The use of large up-front fees and disproportionate deposits has already resulted in significant cost consequences for one care provider.
However, sometimes epilepsy medication can cause harm to the patient or even their unborn child. This is particularly the case with Sodium Valproate, which goes by the brand names Epilim and Depakote.
Next week, women whose children have been harmed by this drug will give evidence to a European-wide safety review that will examine whether warnings about risks to unborn babies are strong enough.
All medication – not just Sodium Valproate – of course, has side-effects and risks. These must be weighed up against the benefits of medication. In order to weigh up the pros and cons, the patient and treating team must know what the risks and side-effects could be. Worryingly, this has not always been the case with Epilim – and I can say that from personal experience when I took the drug some years ago.
Sodium Valproate/Epilim used to be a very common medication for people with epilepsy, but for many years it has been known that Epilim increases the risk of a baby born to a mother taking Epilim suffering physical abnormalities and cognitive impairments. Babies exposed to Epilim/Sodium Valproate in the womb have a 10% chance of developing physical abnormalities and a 4 in 10 chance of developing cognitive problems, such as learning disabilities and autism. Evidence of this risk emerged back in the 1980s, but for years many patients have not been told about the risk. Medical advice now is that Epilim/Sodium Valproate should not be used during pregnancy unless there is no safer alternative and only after a careful discussion of the risks.
There is currently a group action in France against the drug company which makes Sodium Valproate, Sanofi. In the past, there was also a group action in the UK.
Whilst drug companies must give comprehensive and clear advice on all side-effects and potential risks, the responsibility to inform a patient and weigh up the pros and cons does not fall solely to the drug company. A patient's treating doctor must advise the patient about the side-effects and risks. The doctor might have been negligent if she fails to do so.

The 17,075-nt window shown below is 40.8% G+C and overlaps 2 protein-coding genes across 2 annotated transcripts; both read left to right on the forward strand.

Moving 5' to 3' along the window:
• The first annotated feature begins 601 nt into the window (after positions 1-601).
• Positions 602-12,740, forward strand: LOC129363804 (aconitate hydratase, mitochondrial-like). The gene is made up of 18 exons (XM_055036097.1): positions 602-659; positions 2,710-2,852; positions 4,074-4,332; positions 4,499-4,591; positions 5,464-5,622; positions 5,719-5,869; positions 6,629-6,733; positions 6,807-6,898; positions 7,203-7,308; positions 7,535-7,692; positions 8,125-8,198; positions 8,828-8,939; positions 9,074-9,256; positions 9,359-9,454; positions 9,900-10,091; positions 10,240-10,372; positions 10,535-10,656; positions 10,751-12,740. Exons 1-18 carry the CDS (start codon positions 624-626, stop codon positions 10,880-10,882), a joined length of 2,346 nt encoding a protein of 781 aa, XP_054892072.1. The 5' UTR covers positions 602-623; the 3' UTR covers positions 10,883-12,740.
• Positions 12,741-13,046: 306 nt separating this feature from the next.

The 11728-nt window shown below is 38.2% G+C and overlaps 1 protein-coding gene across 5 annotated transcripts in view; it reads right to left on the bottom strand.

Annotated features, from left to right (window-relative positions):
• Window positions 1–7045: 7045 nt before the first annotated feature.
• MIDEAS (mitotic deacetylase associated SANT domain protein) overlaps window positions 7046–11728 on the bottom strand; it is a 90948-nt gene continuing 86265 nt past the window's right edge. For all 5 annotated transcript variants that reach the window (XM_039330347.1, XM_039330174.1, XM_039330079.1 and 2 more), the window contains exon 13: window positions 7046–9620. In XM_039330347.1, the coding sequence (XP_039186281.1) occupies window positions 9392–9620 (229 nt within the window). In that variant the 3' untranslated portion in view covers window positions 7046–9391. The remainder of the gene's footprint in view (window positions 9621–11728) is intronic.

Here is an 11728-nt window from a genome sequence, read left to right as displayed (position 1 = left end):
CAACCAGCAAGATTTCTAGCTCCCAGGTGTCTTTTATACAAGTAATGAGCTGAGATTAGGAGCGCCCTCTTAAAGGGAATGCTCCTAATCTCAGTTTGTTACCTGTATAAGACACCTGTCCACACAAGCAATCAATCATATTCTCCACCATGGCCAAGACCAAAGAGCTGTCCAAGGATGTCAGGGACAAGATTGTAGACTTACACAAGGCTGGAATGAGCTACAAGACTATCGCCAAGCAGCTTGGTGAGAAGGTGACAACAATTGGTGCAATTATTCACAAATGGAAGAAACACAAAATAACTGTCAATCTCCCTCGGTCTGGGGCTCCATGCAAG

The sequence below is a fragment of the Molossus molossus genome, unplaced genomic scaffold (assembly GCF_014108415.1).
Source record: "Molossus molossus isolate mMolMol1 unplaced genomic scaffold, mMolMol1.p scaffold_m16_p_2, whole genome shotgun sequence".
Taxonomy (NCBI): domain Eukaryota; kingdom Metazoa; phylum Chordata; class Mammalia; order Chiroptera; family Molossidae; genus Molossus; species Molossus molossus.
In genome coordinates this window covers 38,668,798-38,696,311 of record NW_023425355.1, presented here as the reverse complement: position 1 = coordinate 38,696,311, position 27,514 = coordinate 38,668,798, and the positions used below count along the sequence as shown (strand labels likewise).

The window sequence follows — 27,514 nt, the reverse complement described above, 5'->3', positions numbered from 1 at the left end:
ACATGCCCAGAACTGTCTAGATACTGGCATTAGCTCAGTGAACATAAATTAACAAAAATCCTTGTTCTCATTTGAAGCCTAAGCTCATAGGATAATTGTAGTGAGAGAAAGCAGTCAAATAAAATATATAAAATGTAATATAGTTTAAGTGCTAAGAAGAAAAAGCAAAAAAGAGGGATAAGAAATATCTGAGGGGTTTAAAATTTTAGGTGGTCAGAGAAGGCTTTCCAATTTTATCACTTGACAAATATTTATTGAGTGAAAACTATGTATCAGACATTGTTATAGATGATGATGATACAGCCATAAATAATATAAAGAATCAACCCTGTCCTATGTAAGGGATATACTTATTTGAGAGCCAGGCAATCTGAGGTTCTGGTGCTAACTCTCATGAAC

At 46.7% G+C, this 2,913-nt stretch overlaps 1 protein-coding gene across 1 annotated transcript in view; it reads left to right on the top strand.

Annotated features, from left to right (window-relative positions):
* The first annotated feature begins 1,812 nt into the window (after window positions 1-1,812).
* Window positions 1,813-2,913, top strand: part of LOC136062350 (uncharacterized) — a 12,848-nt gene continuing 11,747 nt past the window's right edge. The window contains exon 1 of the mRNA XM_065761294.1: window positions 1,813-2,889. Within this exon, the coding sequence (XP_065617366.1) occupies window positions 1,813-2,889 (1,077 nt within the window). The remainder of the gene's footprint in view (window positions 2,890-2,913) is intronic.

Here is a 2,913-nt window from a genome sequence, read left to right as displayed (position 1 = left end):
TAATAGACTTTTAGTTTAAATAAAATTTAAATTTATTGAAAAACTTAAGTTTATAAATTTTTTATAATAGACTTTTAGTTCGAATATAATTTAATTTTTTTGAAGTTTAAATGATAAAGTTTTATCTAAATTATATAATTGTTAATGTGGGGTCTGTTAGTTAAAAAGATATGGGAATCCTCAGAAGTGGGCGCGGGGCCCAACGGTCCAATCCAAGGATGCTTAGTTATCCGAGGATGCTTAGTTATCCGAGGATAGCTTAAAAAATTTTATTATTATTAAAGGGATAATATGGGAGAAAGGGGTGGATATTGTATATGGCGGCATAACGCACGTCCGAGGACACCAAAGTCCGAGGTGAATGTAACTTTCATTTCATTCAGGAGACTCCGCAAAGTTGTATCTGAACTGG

Doctors are under a duty to take reasonable care to ensure that the patient is aware of any material risks involved in any recommended treatment and of any reasonable alternative or variant treatments. A significant risk is one which would affect the judgment of a reasonable patient. Surely a 10% risk of a baby developing physical abnormalities and a 25% risk of cognitive problems is a significant risk that doctors should make all patients aware of so that they can make their own decision about their life and that of future children.
The government announced on 16 May that it will provide a fund of £400m to cover the costs of removal and replacement of cladding to high rise residential blocks which have failed tests.
Whilst some people are under the impression that preparing a Lasting Power of Attorney (LPA) is simply a case of completing a form and ticking a few boxes, it is about far more than this.
A big fear for some people facing divorce and the inevitable carving up of the matrimonial assets. They seek assurances that such assets will be “ring-fenced” and retained for them.
Thinking about the legal status of being a cohabitant probably isn’t at the top of the ‘to do’ list.
When an individual is thinking about making a gift to another individual, consideration needs to be given to the Potentially Exempt Transfer (PET) trap.
We are now only a few weeks away from the biggest change to data protection laws in over 20 years. Are you compliant?
The tragedy, in this case, is that there were options readily available to the midwives that they could have used. This was not a case of having to go above and beyond.
Arising from the recent Family Division announcement, people who think they are legally divorced may in fact still be married.
The SCCS has issued providers in the scheme a series of updated and new documents in order to assist with their National Minimum Wage review.
To receive invitations to our events, as well as information and articles on legal issues and sector developments that are of interest to you, please sign up to Newsroom.